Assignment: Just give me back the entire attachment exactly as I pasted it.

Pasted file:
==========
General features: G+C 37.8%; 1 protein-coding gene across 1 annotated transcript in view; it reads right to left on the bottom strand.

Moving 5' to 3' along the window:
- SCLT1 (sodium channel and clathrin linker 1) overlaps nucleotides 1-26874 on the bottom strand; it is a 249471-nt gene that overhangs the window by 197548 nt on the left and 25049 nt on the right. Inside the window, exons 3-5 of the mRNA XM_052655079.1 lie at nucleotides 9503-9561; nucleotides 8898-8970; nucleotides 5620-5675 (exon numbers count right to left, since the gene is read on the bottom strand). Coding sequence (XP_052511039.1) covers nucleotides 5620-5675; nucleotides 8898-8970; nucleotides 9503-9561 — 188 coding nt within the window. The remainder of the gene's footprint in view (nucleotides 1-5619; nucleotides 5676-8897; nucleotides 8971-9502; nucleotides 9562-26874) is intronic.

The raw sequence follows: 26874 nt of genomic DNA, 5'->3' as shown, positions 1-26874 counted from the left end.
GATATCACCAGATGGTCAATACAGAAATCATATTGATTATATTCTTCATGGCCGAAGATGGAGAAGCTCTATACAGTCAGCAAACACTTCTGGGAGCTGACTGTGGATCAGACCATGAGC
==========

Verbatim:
General features: G+C 37.8%; 1 protein-coding gene across 1 annotated transcript in view; it reads right to left on the bottom strand.

Moving 5' to 3' along the window:
- SCLT1 (sodium channel and clathrin linker 1) overlaps nucleotides 1-26874 on the bottom strand; it is a 249471-nt gene that overhangs the window by 197548 nt on the left and 25049 nt on the right. Inside the window, exons 3-5 of the mRNA XM_052655079.1 lie at nucleotides 9503-9561; nucleotides 8898-8970; nucleotides 5620-5675 (exon numbers count right to left, since the gene is read on the bottom strand). Coding sequence (XP_052511039.1) covers nucleotides 5620-5675; nucleotides 8898-8970; nucleotides 9503-9561 — 188 coding nt within the window. The remainder of the gene's footprint in view (nucleotides 1-5619; nucleotides 5676-8897; nucleotides 8971-9502; nucleotides 9562-26874) is intronic.

The raw sequence follows: 26874 nt of genomic DNA, 5'->3' as shown, positions 1-26874 counted from the left end.
GATATCACCAGATGGTCAATACAGAAATCATATTGATTATATTCTTCATGGCCGAAGATGGAGAAGCTCTATACAGTCAGCAAACACTTCTGGGAGCTGACTGTGGATCAGACCATGAGC